Cranky old Ken White is a lawyer, and he's got a bone to pick with
Use These Free-Speech Arguments Ever Again. Something I've been
dealing with on Facebook lately:
It’s common, in free-speech debates, to find people arguing that America must balance free speech and safety, or free speech and the right to be free of abuse. A related rhetorical trope is “line drawing”: the idea that we must draw lines between free speech and abusive speech.
In point of fact, however, American courts don’t balance the benefits and harms of speech to decide whether it is protected—they look to whether that speech falls into the First Amendment exceptions noted above. As the Supreme Court recently explained, the “First Amendment’s guarantee of free speech does not extend only to categories of speech that survive an ad hoc balancing of relative social costs and benefits. The First Amendment itself reflects a judgment by the American people that the benefits of its restrictions on the Government outweigh the costs. Our Constitution forecloses any attempt to revise that judgment simply on the basis that some speech is not worth it.”
A related trope is “This isn’t free speech; it’s [x],” where x is bullying, or abuse, or some other social evil. But many social evils are protected by the First Amendment. “This isn’t free speech; it’s [x]” is empty rhetoric unless x is one of the established First Amendment exceptions.
Is your favorite anti-speech argument one of the bad ones? Click over to find out.
As I look at the smoldering ruin of the DJIA today, I shake my fist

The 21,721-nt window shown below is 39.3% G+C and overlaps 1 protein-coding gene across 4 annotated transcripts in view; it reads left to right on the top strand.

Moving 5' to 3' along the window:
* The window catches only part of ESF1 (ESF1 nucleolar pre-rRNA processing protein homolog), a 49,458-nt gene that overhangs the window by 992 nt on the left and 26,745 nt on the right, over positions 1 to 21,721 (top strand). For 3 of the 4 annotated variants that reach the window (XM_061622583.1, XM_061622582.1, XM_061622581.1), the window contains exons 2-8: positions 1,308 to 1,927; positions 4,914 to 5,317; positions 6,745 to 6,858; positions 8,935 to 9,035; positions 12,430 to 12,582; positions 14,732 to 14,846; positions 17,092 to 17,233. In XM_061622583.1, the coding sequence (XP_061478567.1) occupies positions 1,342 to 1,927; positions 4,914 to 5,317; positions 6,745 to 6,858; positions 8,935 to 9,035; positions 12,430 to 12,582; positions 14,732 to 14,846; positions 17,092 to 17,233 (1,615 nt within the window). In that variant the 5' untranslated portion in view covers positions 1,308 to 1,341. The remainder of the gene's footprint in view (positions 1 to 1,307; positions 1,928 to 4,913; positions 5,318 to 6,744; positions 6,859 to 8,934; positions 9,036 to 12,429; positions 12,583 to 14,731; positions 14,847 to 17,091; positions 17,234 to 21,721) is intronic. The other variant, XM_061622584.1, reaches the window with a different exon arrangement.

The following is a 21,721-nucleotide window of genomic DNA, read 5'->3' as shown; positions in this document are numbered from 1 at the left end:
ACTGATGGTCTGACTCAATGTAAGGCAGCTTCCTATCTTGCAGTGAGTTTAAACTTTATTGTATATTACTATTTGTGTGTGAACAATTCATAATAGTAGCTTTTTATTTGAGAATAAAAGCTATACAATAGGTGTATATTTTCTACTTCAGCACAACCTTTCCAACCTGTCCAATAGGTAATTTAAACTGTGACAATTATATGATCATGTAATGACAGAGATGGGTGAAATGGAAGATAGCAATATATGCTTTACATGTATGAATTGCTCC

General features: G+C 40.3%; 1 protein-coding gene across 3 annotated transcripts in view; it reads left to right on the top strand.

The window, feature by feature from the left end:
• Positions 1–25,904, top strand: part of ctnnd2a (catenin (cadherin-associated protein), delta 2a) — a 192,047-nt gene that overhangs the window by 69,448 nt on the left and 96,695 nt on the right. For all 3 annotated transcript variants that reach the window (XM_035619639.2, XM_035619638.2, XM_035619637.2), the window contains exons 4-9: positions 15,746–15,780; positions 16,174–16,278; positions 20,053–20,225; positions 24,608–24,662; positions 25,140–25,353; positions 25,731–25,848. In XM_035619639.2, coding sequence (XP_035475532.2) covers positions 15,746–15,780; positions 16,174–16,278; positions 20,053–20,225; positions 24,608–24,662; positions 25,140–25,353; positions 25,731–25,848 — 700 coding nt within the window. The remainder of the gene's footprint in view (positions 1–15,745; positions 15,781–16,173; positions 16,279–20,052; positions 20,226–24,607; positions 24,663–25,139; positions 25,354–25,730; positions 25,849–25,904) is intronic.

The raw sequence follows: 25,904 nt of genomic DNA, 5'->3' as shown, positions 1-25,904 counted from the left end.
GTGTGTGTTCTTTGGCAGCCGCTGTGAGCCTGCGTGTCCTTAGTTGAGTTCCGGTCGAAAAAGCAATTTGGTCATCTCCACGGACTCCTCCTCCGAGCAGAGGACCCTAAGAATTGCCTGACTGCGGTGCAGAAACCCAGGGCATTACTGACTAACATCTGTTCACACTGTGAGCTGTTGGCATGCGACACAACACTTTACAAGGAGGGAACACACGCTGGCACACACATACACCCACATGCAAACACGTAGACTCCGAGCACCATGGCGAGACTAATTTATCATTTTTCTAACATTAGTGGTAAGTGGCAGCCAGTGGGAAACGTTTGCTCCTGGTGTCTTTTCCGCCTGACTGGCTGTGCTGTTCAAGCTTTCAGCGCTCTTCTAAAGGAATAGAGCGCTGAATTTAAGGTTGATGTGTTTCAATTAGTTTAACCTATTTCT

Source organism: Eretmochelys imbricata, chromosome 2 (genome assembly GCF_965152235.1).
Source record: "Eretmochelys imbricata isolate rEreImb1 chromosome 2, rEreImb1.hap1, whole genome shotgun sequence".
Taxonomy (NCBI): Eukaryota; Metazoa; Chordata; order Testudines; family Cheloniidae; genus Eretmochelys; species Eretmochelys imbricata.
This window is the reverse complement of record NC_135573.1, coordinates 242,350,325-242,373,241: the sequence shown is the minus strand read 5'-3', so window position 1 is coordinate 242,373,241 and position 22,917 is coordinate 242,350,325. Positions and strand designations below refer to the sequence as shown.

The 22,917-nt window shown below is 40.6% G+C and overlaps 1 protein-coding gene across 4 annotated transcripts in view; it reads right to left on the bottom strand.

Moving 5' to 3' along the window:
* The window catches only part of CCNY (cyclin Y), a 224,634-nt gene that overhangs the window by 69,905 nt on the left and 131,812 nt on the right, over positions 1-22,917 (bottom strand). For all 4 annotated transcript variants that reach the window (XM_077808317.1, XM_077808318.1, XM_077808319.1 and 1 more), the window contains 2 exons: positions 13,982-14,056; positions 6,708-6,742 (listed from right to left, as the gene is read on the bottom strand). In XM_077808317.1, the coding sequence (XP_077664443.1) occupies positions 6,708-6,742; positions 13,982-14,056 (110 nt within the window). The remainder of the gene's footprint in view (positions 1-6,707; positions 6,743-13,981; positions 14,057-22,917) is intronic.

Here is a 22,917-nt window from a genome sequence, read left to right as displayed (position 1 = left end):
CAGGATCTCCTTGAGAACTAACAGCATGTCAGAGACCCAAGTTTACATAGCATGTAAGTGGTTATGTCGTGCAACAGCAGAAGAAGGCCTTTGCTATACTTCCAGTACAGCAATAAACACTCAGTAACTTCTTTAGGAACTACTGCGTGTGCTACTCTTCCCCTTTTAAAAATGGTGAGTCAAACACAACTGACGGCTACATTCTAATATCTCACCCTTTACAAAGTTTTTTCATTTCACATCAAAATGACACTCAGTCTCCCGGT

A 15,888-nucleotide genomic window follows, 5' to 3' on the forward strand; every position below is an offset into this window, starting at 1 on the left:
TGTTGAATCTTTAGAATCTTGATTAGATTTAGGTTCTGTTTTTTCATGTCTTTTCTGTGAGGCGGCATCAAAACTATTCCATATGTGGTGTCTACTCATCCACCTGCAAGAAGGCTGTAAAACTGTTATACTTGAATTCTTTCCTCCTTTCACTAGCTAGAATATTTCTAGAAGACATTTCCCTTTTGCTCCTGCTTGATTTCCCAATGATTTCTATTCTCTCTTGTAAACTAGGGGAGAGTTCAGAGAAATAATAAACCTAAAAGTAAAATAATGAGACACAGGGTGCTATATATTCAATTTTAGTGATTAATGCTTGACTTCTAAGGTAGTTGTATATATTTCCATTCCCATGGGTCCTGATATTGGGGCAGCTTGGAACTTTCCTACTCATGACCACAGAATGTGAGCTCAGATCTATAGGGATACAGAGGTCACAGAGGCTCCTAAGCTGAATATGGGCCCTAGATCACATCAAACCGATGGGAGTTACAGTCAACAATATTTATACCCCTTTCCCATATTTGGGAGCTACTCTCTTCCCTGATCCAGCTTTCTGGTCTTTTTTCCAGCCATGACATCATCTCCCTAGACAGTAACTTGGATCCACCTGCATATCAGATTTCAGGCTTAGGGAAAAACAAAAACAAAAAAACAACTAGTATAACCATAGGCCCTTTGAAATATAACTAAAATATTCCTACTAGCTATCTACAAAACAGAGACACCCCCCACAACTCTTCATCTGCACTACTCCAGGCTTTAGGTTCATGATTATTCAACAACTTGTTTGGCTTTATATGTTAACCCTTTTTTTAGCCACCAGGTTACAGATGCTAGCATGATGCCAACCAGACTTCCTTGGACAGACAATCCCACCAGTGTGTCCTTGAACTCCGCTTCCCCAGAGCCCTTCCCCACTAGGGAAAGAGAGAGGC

at the sky and yell "Damn you, Donald Trump!". But to compound my
old-man ire, Michael D. Tanner points out:
Trump’s Trade Critics Don’t Offer Better Options.
But what exactly are the Democratic presidential candidates proposing as an alternative? Their policies — as opposed to their words — don’t seem all that different. In fact, some of the Democratic plans may be even more restrictive.
For example, many experts believe that the best way to restrain China would be to join with our regional allies in some sort of block, similar to the Trans-Pacific Partnership (TPP). And there is reason to believe that our allies would be happy to have us join the pact. But with the exception of extreme long-shot Representative John Delaney, every major Democratic candidate either joins Trump in opposing the TPP or is highly critical of the current negotiation. Even former vice president Joe Biden won’t commit to the treaty his administration negotiated.
Well, I see there's a Libertarian candidate… oh, good Lord, no.
The 2016 presidential election was not kind to Lincoln Chafee: the former Rhode Island governor, U.S. senator, and metric system enthusiast flopped when he mounted a long-shot campaign for the Democratic Party’s nomination, becoming a punchline for the pundit class and a footnote in that year’s brutal primary.
I can't wait for a Libertarian candidate to advocate forcing a switch to metric. That would be the perfect capper to the first two decades of the twenty-first century.
Oh, right. I was talking about free trade. At National Review, Kevin
D. Williamson gives thumbs up to
Unilateral Free Trade: An Old Idea Reappears.